What about independent advisers?


You may be told to seek independent financial advice first if in doubt. And check the FCA register. There are many great IFAs out there doing a terrific job. But according to the FCA, there are also a few bad actors that are hard to spot.


Make your own decision on this one. But, here’s what we found and why we chose to be advice-only.


IFAs are not independent of products; that’s how they get paid. That puts some pressure on them to sell a product. Yes, they are regulated, and the protections are marginally better than general advisers regulated under consumer protection regulations (note you have a private right of action against advisers under consumer protection law that you don’t have with FCA regulated advisers). We concluded from our own experience talking to our clients that the track record of FCA regulated investment advisers is not that great.


Here’s why:

  • Many pride themselves on being clever investment advisers and selling you their story. They hide behind a badge of being regulated by the Financial Conduct Authority. Anyone who offers to handle your money must be regulated by the FCA. The truth is that 99% of advisers fail to beat the index with their centralised investment propositions. They don’t add alpha; they take beta away.
  • Gareth’s failed funds and investments include Harlequin, Arch Cru, Keydata Investment Services Limited, ARM, Stirling Mortimer, Unregulated Collective Investment Schemes (UCIS), Sustainable Growth Group, Alpha Bank – Cyprus, and Green Oil, to name but a few. They were all recommended by clever (regulated) investment advisers.
  • The clients we referred to Gareth had valid indemnity claims against their IFAs. But typically, the IFA had gone bust, had lapsed Professional Indemnity insurance policies so claims could not be honoured, personally declared themselves insolvent to avoid private action, FOS claims were always rejected on all bankrupt distributors, and FSCS compensation was limited. FSCS protection varies depending on the product type; some investment products aren’t protected. Also, there are limits to the amount they can compensate too if the firm fails after 1 Apr 2019 – up to £85,000 per eligible person.
  • Failing regulated distributor firms is not uncommon due to failure of funds or investments they sell. Fund failures have increased over the years, Keydata, New Star, Arch Cru, Connaught, the Woodford Equity Income Fund. This happens again and again. There is valid grounds for a claim against the IFA where the investment has been misrepresented, leading the client to make a decision based on incorrect information; Where the advice has been unsuitable to the individual client, whose requirements have not been considered; If the IFA has offered unrealistic guarantees on an investment’s performance; If the IFA did not fully explain the risks involved; If the IFA did not disclose a conflict of interest. The FCA recently estimated that almost one in ten firms it regulates have low levels of financial resilience, which it deemed could be at risk of failure.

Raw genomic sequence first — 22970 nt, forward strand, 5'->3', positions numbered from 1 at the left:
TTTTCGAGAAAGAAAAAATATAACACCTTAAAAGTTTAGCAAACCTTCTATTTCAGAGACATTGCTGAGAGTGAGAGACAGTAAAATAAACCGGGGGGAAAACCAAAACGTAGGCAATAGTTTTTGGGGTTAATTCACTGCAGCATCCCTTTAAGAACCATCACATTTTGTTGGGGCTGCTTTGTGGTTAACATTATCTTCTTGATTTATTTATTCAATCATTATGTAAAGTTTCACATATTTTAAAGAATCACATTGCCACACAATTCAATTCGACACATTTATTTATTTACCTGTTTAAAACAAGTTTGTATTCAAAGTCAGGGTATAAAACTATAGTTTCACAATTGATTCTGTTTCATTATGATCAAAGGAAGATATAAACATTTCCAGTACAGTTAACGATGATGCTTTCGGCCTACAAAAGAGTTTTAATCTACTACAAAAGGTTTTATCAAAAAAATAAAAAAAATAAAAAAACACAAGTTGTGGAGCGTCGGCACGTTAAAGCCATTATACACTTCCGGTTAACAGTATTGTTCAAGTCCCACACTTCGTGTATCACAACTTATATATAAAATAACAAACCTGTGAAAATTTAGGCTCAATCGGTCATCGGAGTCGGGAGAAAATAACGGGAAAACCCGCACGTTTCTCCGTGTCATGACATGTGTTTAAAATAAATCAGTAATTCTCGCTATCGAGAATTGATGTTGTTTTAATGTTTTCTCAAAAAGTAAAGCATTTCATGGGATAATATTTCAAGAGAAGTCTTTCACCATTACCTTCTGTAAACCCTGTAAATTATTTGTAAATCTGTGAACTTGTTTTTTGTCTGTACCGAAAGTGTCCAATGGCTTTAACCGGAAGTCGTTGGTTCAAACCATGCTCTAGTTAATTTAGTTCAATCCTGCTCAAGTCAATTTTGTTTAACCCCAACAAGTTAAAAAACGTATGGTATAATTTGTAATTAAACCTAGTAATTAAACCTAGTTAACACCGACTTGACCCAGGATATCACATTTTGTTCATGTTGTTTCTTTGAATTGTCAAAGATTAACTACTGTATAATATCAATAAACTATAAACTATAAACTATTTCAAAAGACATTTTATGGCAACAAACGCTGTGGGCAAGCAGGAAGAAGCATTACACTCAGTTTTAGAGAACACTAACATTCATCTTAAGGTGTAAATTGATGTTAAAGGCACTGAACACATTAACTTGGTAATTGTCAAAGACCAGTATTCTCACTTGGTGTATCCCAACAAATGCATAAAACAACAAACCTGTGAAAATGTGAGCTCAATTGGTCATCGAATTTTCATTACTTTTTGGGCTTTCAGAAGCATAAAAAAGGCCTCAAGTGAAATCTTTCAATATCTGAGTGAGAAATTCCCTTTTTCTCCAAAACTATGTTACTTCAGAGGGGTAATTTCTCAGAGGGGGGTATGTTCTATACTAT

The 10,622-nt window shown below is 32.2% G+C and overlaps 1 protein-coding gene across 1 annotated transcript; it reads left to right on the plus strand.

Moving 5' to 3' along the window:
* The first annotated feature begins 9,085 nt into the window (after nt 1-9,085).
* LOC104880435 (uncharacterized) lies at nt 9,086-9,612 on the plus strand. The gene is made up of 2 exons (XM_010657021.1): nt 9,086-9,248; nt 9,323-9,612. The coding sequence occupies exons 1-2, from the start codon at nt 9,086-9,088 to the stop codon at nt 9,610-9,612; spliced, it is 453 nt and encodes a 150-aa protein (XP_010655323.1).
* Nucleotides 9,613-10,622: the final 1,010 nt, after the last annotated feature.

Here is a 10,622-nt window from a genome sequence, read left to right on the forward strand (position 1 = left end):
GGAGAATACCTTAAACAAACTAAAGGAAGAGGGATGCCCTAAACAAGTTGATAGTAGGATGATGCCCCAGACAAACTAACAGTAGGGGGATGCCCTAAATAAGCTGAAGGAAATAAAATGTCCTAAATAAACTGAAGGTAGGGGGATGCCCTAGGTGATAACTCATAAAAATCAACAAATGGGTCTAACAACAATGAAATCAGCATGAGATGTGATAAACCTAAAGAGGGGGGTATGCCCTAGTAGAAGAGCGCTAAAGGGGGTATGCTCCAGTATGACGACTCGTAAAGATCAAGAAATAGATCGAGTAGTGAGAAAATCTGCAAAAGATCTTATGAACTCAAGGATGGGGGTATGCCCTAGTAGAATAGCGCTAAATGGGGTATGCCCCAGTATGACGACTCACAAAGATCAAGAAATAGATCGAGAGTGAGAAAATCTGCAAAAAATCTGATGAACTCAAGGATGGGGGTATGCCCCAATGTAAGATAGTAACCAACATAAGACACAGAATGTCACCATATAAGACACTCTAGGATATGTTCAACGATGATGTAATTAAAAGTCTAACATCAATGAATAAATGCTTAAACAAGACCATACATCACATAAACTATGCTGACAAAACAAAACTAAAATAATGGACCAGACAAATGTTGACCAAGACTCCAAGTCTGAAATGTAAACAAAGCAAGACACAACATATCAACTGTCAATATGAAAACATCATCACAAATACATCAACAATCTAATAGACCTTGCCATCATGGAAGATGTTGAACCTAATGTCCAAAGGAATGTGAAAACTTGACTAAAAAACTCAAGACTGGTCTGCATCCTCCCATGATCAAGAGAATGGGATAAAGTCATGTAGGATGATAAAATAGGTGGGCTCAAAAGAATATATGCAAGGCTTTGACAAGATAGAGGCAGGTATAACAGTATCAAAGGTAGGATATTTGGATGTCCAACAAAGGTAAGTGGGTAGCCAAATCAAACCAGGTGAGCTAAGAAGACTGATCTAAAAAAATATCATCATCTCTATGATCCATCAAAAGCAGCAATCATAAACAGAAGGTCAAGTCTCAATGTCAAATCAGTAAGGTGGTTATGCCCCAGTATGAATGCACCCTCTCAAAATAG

• We believe the financial services sector is profoundly important to the wellbeing of society, economic stability and political stability.

    We are huge fans of the sector and what it does, when it is behaving properly.

    However, there is ample reason for concern about the “mischievous minority” whose malpractice, misconduct, malfeasance and miss-selling leads to bad publicity in the newspapers and on the TV. Poor behaviour by a few people and organisations results in a tarnished reputation for the industry as a whole. The self-inflicted reputational damage the industry has been suffering manifests in many ways – a lack of engagement, a lack of trust and much lower levels of saving, investing and insurance protection than there should be. For this reason we volunteer as significant contributors to the Transparency Task Force, a collaborative campaigning community seeking to bring about positive change in the financial services industry.

  • According to AJ Bell, the most popular investment funds recommended by financial advisers are Vanguard LifeStrategy funds, yes, you guessed it, simple, diversified, low-cost, boring, auto-rebalancing index funds available to consumers direct. After the advice firm has tapped into the product for fees, there is a relative loss for the investor. That’s why intermediation adds no value in a commoditised market.


Financial planning, on the other hand, adds loads of value. Where an IFA includes financial planning, they can add value.


So, if you were worried about running your own money, don’t be. Sign up to Which Money for DIY investors. And educate yourself.


Get yourself the world’s first customer-directed Open banking-powered financial planning application for DIY planners – HapNav.


And seek additional support from your advice-only financial planner as and when you need it.


Our initial assumption is most of the time; you should do things for yourself with the right support.